The cultural extravaganza on Friday, October 11 at Mamallapuram in Tamil Nadu during the second informal summit between Indian Prime Minister Narendra Modi and Chinese president Xi Jinping was an all-out classical affair.
Presented against the backdrop of the sea-facing Shore Temple at the historic town of Mamallapuram, the presentation by the prestigious Kalakshetra Foundation comprised the classical art forms of bharatanatyam, kathakali, and mohiniyattam. The programme was staged by students and alumni from the institution who were accompanied by an ensemble of musicians and singers.
The Maha Pattabhishekam, which is a dance drama, depicted sequences from the Ramayana. It was choreographed by the legendary Rukmini Devi Arundale, founder of the Kalakshetra, which is an eight decade-old institution. Thillana, the last segment of margam (traditional) bharathanatyam, was also performed this evening.
— ANI (@ANI) October 11, 2019
The musicians and singers from Kalakshetra also performed a Tamil song titled Shanti Nilava Vendum, which was composed by Sethumadhava Rao.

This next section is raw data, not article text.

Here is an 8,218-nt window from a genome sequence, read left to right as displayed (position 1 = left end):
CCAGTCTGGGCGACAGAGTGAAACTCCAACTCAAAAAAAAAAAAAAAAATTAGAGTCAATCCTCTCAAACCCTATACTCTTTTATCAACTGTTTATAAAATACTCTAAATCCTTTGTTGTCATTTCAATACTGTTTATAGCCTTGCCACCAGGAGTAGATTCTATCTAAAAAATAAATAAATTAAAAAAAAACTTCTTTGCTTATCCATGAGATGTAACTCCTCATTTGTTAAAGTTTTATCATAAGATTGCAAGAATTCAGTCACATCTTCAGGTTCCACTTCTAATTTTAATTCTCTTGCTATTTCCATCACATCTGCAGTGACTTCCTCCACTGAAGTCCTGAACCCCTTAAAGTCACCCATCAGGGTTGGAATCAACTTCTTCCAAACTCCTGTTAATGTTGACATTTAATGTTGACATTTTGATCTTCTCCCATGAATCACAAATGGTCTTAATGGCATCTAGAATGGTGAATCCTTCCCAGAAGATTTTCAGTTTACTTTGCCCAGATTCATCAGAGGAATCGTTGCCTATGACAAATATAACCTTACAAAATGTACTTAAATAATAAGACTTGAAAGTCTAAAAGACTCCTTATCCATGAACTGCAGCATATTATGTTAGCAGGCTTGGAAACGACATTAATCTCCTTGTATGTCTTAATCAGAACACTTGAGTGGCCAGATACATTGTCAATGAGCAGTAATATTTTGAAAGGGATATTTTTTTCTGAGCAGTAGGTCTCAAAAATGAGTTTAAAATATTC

These performances were a quick glimpse into the richness and beauty of the dance form characterised by nritya (dance) and abhinaya (expressions).
All through the first day of the summit, the cultural showcase in various spots at Chennai comprised a combination of classical and folk art forms, portraying the variety of the state’s art forms.
Ancient art forms like thappattam (drum beats), mayilattam (a dance form where artistes perform wearing peacock costumes), and poi kaal kuthirai aattam (a dance form with dummy horses) were showcased during the welcome reception for the Chinese president Xi Jinping, at the Chennai airport.
Adding to that, bharatanatyam and performances with musical instruments like thavil and nadaswaram also took place at the airport. The short performance by a panel of artists at the tarmac was presented in sections when the Chinese president was escorted to his vehicle.
Later, as the president was en route Mamallapuram by road, he was welcomed at 34 reception units across the 55-kilometre route. While at Saidapet, he witnessed sequences of karakattam (where dancers balance pots on their heads). In Kandanchavadi, he was treated to a band performance. A set of thappattam artistes performed at the Highways Research Station. Madurai Karakattam artistes welcomed him at Madhya Kailash, and Kerala’s chenda melam (drums) were beaten in full glory to welcome him in Tiruvanmiyur.